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    We address the problem of interference between portable cognitive emergency wireless networks (PCENs) operating in the TV white space (TVWS). We use stochastic-geometric model to gauge the expected reduction of effective service area caused by the interference between adjacent PCENs. The modeling steps are introduced in a tutorial fashion, and our results reveal the intrinsic relationship that PCEN service area has with environmental and TVWS-related system parameters, such as number of available TV channels, density of PCEN networks, and path-loss attenuation exponent. Furthermore, we give an up-to-date and timely overview of the under going activities in international standardization bodies as well as regulations created toward the realization of communications in the TVWS. View full abstract»

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  • Public Safety Communications: Enhancement Through Cognitive Radio and Spectrum Sharing Principles

    Page(s): 54 - 61
    Save to Project icon | Request Permissions | Click to expandQuick Abstract | PDF file iconPDF (919 KB)  

    Wireless communications technologies play an irreplaceable role in emergency and disaster relief situations. It is generally acknowledged that the existing public safety (PS) wireless communications facilities frequently fall short of meeting users' needs in many critical situations. Emergency scenarios usually lead to exceptionally high traffic loads, and the lack of network capacity is one of the major limitations to overcome. In this context, this article first discusses about several dimensions that enable increased capacity in emergency scenarios, and then the attention is placed on the role of spectrum sharing as one of these key dimensions. In this regard, a comprehensive view of possible spectrum-sharing models for emergency communications is developed. The key principles underlying each sharing model are given, and its applicability is described through illustrative examples, where it is made evident that cognitive radio (CR) technology constitutes a major technological enabler for their realization. Finally, a discussion on the feasibility of each of the spectrum sharing models is addressed. View full abstract»

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  • Opportunistic Spectrum Access: From Theory to Practice

    Page(s): 62 - 68
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    In this article, an experimental study of the less studied topic of distributed OSA implementation have been presented. Hardware technologies do not provide the cognitive transceiver requirements needed to exploit OSA to its full potential, suboptimal OSA approaches developed to target that low-complexity transceivers can achieve significant performance gains compared to approaches theoretically optimized disregarding the practical system constraints, is demonstrated. Theoretical OSA approaches can exploit the gains available to the individual practical components. A radio transceiver with cognition capabilities and real-time reconfigurability can be used to realize cognitive radio networks. View full abstract»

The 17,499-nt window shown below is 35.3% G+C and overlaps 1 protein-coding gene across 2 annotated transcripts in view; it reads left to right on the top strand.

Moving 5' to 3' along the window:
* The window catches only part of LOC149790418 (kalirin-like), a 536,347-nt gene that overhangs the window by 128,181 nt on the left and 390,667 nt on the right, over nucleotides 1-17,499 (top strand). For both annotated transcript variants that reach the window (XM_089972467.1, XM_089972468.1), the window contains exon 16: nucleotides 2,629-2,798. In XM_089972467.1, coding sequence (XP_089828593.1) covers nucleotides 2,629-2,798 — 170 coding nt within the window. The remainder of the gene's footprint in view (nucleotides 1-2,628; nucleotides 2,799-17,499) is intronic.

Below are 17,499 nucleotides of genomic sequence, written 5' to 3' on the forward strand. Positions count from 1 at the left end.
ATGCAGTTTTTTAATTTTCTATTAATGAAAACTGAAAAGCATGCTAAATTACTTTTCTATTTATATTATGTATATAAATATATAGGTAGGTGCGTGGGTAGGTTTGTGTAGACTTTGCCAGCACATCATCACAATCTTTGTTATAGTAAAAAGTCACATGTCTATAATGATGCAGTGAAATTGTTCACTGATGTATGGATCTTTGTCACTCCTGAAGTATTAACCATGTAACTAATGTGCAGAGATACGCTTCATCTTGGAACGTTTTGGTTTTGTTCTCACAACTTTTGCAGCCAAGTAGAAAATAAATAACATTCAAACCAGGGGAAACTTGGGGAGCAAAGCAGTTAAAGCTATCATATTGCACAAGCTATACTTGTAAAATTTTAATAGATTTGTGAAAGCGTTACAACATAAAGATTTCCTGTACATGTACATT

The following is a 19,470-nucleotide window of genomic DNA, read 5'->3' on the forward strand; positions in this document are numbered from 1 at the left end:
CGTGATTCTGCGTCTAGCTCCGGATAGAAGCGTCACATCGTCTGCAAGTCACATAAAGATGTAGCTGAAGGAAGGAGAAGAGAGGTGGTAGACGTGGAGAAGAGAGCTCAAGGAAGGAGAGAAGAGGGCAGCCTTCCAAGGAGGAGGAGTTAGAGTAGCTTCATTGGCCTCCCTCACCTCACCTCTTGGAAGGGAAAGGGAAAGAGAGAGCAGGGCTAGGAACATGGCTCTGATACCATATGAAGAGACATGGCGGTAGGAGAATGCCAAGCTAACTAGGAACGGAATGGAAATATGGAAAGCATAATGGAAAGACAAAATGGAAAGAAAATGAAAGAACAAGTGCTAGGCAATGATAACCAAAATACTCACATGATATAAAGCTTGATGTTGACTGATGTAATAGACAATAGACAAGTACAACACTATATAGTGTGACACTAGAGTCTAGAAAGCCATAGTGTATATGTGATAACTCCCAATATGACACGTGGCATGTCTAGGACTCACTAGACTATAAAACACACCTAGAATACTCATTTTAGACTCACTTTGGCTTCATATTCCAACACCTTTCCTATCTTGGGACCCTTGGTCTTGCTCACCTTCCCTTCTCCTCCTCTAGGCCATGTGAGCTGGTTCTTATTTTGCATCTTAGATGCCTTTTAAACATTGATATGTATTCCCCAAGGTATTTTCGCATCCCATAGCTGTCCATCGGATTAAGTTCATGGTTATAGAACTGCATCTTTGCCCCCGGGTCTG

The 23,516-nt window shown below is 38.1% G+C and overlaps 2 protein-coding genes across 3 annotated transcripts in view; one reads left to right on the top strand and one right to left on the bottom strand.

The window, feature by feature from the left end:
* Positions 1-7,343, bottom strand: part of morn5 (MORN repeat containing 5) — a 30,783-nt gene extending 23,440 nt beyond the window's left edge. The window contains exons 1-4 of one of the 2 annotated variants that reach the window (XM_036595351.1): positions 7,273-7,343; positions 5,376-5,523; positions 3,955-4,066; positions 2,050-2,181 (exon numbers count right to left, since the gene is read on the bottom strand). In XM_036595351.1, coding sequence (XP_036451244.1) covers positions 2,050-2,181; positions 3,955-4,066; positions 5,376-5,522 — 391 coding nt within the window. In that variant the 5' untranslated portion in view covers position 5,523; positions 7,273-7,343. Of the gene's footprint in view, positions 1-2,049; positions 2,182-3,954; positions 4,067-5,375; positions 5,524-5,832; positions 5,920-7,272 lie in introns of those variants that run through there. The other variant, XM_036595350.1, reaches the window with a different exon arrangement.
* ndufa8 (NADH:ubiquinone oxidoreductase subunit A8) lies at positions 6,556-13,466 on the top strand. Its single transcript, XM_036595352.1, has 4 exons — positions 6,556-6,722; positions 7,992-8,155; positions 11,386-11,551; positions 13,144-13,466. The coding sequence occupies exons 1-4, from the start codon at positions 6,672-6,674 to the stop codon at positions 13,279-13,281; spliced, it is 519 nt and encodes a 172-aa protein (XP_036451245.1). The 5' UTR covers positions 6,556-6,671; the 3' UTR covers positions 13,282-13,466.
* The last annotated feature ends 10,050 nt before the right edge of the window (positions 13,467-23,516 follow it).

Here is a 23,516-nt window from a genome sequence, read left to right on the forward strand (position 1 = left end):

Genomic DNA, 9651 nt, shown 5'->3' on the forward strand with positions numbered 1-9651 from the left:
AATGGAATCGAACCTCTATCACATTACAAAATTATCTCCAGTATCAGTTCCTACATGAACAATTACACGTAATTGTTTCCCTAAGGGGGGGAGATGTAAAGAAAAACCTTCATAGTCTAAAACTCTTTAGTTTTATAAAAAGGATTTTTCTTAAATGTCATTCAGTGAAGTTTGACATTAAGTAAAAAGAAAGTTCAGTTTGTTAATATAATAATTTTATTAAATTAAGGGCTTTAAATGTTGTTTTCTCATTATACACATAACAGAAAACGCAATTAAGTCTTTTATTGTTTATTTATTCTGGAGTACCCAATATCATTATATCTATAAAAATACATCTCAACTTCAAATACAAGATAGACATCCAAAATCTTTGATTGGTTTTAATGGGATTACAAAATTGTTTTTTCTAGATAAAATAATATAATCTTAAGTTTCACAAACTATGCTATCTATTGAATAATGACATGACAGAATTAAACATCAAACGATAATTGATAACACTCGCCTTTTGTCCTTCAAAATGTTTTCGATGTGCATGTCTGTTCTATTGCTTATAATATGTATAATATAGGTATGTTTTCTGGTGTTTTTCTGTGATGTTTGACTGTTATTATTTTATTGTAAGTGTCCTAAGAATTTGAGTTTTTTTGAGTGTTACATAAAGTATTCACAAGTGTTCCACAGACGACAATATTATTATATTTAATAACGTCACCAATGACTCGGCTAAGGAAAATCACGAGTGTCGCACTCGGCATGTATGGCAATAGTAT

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  • Dynamic Spectrum Access Networks: Independent Coalition Formation

    Page(s): 69 - 76
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    In this article, we have examined how cyclostationary signatures can be used to create a novel method of dynamic control channel design, and we have shown how this design enables the construction of impromptu network coalitions between geographically distributed independent service providers. The system proposed in this article is an example of a more decentralized and ad hoc network construction process whereby temporary service can be offered to users without a huge amount of preplanning or overhead. We have also seen how these systems can use DSA techniques to exploit inherent geo-locational disparity in spectrum and achieve greater View full abstract»

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  • Cognitive Radio Systems Evaluation: Measurement, Modeling, and Emulation Approach

    Page(s): 77 - 84
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    A vertically integrated approach is presented to evaluate the performance of cognitive radio (CR) systems. The approach consists of three pillars: measurement, modeling, and emulation (MME). This integrated approach enables the reproduction of the radio environment in laboratory conditions and aims to guarantee the same performance results as one would obtain in the field. This article provides a detailed explanation for each pillar along with state-of-the-art overviews. Finally, a test bed based on the MME approach is presented. View full abstract»